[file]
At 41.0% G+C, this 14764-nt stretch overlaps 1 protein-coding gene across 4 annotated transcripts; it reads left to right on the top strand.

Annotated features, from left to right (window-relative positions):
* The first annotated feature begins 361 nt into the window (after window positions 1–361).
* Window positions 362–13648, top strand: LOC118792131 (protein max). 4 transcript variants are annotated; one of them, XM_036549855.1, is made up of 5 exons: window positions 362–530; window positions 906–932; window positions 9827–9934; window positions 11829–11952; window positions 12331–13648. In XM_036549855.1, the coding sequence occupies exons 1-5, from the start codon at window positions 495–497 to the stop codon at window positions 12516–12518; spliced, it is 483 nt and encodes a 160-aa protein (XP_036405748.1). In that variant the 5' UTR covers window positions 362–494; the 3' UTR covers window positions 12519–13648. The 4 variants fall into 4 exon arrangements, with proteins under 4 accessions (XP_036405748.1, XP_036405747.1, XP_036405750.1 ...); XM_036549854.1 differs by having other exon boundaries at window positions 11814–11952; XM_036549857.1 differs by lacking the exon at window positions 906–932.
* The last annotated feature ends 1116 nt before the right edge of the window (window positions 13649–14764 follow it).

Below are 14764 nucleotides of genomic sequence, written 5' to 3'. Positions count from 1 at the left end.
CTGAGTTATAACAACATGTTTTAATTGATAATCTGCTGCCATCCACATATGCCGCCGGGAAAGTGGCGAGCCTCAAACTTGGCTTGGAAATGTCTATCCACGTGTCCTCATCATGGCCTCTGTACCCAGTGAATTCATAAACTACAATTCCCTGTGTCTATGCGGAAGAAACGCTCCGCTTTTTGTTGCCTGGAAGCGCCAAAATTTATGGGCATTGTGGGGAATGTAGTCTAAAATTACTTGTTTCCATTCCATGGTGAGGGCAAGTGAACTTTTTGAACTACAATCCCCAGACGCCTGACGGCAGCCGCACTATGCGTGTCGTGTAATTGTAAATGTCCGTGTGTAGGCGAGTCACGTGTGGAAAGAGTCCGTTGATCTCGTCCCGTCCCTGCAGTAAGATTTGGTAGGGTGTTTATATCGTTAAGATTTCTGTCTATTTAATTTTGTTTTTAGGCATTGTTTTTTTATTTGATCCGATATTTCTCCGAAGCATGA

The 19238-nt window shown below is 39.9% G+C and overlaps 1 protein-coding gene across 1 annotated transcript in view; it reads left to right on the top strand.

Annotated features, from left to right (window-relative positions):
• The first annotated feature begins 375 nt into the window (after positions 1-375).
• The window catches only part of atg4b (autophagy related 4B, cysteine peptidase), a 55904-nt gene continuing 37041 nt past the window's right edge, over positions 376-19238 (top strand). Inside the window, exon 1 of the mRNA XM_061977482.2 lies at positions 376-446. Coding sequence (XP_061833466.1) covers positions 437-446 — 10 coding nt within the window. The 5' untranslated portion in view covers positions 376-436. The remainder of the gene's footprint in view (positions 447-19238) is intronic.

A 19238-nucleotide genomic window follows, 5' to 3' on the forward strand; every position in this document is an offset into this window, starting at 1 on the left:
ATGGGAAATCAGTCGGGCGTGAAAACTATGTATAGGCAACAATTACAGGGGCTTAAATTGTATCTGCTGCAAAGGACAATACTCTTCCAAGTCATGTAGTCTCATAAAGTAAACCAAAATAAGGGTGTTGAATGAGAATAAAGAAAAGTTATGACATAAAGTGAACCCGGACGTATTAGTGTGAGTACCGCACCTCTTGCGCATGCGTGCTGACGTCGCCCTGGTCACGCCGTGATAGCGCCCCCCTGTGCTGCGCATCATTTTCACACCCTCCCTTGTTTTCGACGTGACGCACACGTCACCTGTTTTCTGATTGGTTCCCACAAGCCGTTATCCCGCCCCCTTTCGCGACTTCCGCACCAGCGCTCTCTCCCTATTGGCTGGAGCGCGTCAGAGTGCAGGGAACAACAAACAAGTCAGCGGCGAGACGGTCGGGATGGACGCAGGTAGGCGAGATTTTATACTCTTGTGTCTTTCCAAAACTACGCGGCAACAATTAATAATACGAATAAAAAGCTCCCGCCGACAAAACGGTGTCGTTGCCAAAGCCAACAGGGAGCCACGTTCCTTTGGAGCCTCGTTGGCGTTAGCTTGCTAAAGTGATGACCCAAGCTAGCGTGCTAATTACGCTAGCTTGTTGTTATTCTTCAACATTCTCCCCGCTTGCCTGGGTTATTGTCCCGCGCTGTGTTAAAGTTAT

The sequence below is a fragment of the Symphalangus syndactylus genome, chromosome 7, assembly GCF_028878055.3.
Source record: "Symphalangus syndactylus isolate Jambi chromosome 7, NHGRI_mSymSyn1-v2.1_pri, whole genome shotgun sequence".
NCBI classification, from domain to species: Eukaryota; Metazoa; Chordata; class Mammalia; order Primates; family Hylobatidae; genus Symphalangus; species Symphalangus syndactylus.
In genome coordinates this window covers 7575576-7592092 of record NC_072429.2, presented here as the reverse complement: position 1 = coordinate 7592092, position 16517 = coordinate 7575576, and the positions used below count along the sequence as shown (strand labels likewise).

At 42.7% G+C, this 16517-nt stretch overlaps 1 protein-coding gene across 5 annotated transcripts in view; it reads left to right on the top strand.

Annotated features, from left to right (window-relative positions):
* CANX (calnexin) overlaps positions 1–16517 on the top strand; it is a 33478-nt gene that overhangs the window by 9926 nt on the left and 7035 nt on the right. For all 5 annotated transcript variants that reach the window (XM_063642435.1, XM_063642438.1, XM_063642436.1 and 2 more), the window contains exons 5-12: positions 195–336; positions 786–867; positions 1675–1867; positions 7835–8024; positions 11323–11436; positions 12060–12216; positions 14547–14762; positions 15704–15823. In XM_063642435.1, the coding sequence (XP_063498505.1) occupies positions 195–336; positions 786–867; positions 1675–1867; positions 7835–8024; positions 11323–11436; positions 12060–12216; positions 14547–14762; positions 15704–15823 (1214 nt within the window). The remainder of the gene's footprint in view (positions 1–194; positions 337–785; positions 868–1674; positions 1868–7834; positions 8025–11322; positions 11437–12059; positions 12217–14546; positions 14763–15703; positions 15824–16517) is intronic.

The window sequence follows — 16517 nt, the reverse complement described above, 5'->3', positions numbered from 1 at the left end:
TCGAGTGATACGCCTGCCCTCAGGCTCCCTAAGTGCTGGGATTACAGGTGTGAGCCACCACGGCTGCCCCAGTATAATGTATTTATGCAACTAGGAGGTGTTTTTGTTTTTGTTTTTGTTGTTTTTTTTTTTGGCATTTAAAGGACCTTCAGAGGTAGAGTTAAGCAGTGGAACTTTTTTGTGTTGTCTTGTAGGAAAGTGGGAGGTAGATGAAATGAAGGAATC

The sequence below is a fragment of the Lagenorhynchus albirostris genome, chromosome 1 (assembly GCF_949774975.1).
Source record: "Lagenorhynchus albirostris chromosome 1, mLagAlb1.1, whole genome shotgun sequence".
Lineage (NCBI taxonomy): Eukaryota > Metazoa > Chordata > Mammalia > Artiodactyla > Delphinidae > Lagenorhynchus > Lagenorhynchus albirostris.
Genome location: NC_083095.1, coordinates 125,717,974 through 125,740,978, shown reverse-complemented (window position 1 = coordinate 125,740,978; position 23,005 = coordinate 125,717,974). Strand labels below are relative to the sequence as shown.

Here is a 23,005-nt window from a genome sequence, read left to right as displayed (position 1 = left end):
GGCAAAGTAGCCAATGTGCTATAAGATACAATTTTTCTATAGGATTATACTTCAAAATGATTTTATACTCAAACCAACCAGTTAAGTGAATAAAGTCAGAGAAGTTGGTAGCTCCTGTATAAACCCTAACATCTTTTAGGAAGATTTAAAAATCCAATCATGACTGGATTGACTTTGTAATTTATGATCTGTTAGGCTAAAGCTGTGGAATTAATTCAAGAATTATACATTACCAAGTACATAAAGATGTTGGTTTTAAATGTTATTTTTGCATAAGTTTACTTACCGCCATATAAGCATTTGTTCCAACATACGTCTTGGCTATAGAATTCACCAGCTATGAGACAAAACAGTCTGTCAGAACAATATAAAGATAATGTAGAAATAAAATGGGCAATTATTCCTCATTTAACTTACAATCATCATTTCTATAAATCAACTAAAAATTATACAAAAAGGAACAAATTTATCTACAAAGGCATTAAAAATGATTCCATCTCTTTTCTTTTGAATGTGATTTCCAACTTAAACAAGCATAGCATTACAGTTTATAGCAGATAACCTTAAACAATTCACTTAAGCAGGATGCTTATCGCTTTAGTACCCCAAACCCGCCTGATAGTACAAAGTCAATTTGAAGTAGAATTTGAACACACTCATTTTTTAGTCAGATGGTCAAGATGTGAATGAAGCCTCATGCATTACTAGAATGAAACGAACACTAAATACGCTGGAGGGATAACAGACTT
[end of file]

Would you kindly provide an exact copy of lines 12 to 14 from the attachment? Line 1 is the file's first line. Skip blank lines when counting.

A 19238-nucleotide genomic window follows, 5' to 3' on the forward strand; every position in this document is an offset into this window, starting at 1 on the left:
ATGGGAAATCAGTCGGGCGTGAAAACTATGTATAGGCAACAATTACAGGGGCTTAAATTGTATCTGCTGCAAAGGACAATACTCTTCCAAGTCATGTAGTCTCATAAAGTAAACCAAAATAAGGGTGTTGAATGAGAATAAAGAAAAGTTATGACATAAAGTGAACCCGGACGTATTAGTGTGAGTACCGCACCTCTTGCGCATGCGTGCTGACGTCGCCCTGGTCACGCCGTGATAGCGCCCCCCTGTGCTGCGCATCATTTTCACACCCTCCCTTGTTTTCGACGTGACGCACACGTCACCTGTTTTCTGATTGGTTCCCACAAGCCGTTATCCCGCCCCCTTTCGCGACTTCCGCACCAGCGCTCTCTCCCTATTGGCTGGAGCGCGTCAGAGTGCAGGGAACAACAAACAAGTCAGCGGCGAGACGGTCGGGATGGACGCAGGTAGGCGAGATTTTATACTCTTGTGTCTTTCCAAAACTACGCGGCAACAATTAATAATACGAATAAAAAGCTCCCGCCGACAAAACGGTGTCGTTGCCAAAGCCAACAGGGAGCCACGTTCCTTTGGAGCCTCGTTGGCGTTAGCTTGCTAAAGTGATGACCCAAGCTAGCGTGCTAATTACGCTAGCTTGTTGTTATTCTTCAACATTCTCCCCGCTTGCCTGGGTTATTGTCCCGCGCTGTGTTAAAGTTAT

The sequence below is a fragment of the Symphalangus syndactylus genome, chromosome 7, assembly GCF_028878055.3.